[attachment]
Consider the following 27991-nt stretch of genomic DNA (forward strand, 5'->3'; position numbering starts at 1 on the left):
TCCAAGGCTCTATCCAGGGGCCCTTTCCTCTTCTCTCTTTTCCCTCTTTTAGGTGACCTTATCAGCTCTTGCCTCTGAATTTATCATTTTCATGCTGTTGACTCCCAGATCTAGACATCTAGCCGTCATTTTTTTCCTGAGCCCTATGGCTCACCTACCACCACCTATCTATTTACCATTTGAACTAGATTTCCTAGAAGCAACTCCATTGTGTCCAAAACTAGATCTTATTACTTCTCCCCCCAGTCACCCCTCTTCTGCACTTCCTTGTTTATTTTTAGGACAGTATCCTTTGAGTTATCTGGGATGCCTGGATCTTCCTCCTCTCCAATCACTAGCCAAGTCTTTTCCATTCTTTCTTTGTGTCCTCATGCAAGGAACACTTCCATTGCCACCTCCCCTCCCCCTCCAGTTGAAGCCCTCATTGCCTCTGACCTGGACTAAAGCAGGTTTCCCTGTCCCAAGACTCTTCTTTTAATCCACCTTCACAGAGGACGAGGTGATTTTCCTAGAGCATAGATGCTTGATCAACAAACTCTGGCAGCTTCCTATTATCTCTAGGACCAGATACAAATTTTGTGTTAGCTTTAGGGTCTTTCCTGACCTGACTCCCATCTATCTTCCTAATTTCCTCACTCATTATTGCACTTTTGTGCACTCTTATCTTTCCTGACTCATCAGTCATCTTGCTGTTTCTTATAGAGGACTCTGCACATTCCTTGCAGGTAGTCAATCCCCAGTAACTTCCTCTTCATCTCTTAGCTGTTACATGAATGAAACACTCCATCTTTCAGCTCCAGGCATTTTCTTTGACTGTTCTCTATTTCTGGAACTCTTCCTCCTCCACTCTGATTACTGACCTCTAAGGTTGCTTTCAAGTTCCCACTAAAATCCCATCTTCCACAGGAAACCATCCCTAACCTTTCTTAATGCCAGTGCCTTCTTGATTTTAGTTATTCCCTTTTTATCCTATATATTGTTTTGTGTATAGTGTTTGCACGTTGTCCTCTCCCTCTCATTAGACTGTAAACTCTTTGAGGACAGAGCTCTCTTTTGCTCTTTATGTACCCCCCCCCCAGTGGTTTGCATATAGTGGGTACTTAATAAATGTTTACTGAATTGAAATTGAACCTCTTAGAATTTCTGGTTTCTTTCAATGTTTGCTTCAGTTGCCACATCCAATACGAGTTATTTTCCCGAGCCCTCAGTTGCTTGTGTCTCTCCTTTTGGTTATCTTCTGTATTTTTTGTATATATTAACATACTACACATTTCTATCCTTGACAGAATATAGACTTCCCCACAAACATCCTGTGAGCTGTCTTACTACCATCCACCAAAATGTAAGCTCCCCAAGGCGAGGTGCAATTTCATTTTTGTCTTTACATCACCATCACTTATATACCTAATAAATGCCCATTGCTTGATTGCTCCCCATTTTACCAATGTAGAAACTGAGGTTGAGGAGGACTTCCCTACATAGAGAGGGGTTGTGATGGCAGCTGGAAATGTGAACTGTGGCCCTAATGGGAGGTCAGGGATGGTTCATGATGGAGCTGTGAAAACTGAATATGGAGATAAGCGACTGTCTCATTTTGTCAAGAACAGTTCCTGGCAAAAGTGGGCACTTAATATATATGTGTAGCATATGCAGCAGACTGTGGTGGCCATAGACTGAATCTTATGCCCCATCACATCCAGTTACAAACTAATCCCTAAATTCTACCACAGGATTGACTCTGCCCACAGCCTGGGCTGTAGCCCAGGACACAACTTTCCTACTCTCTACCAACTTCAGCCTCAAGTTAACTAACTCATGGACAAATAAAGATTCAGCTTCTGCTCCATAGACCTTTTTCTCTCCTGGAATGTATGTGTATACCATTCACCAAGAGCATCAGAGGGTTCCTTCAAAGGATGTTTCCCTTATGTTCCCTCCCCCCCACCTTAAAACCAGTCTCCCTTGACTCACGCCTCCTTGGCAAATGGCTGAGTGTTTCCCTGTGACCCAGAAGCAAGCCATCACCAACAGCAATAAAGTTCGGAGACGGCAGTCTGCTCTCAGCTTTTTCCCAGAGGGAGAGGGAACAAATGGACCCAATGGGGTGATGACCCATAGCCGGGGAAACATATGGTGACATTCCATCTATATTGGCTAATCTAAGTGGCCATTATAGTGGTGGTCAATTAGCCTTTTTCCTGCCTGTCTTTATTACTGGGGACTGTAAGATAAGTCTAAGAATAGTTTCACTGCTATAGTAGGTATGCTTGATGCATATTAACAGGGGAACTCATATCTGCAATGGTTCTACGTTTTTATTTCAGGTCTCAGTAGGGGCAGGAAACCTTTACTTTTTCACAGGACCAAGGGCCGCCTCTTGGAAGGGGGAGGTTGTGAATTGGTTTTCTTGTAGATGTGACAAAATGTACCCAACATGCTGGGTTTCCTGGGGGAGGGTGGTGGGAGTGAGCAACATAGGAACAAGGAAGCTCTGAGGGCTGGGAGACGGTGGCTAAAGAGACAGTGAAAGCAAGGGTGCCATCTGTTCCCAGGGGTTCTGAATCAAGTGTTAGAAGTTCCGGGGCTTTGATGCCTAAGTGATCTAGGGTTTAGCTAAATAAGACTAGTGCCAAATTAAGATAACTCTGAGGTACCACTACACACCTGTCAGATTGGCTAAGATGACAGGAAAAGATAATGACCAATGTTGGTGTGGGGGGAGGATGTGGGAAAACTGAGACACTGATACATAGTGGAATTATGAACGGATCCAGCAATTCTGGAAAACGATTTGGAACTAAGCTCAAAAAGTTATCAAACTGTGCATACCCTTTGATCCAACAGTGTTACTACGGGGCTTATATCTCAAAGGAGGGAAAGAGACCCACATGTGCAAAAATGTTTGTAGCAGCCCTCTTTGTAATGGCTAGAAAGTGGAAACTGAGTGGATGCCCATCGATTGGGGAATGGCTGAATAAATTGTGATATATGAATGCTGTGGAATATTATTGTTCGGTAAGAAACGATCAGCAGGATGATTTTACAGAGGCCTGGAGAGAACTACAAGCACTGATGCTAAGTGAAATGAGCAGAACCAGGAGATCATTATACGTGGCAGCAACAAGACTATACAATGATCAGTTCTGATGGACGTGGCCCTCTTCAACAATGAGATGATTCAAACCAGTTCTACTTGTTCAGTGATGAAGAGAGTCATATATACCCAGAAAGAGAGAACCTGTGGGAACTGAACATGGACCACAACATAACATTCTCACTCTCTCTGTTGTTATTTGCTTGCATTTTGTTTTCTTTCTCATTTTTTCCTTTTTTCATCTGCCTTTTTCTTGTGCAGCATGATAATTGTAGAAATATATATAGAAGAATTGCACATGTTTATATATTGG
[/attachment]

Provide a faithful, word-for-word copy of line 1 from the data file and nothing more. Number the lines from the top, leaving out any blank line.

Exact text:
Consider the following 27991-nt stretch of genomic DNA (forward strand, 5'->3'; position numbering starts at 1 on the left):